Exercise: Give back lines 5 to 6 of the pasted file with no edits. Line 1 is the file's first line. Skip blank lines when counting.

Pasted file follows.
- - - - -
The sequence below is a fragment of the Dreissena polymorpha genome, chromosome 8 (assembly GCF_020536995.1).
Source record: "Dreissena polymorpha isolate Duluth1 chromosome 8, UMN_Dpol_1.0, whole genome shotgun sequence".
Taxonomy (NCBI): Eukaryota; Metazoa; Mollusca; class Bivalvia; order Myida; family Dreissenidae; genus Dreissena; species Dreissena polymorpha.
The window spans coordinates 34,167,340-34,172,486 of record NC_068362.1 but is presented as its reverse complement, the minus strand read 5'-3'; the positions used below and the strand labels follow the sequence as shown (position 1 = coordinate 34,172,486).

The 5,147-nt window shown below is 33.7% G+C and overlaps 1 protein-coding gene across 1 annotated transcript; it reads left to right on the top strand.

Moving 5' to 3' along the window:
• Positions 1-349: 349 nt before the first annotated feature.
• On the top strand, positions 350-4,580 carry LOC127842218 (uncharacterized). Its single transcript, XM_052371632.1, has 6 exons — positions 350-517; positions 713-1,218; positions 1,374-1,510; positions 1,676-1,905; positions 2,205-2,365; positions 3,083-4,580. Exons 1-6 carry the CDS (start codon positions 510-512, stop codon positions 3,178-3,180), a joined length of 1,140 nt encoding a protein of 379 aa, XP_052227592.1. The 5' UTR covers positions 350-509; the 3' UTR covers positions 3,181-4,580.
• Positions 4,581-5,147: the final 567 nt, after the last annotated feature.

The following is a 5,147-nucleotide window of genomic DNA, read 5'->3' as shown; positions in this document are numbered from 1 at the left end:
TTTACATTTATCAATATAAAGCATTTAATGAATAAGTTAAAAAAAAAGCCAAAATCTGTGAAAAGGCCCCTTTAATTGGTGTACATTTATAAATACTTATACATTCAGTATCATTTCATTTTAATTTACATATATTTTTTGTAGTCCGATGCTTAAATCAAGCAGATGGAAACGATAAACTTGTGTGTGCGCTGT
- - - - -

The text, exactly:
The 5,147-nt window shown below is 33.7% G+C and overlaps 1 protein-coding gene across 1 annotated transcript; it reads left to right on the top strand.

Moving 5' to 3' along the window: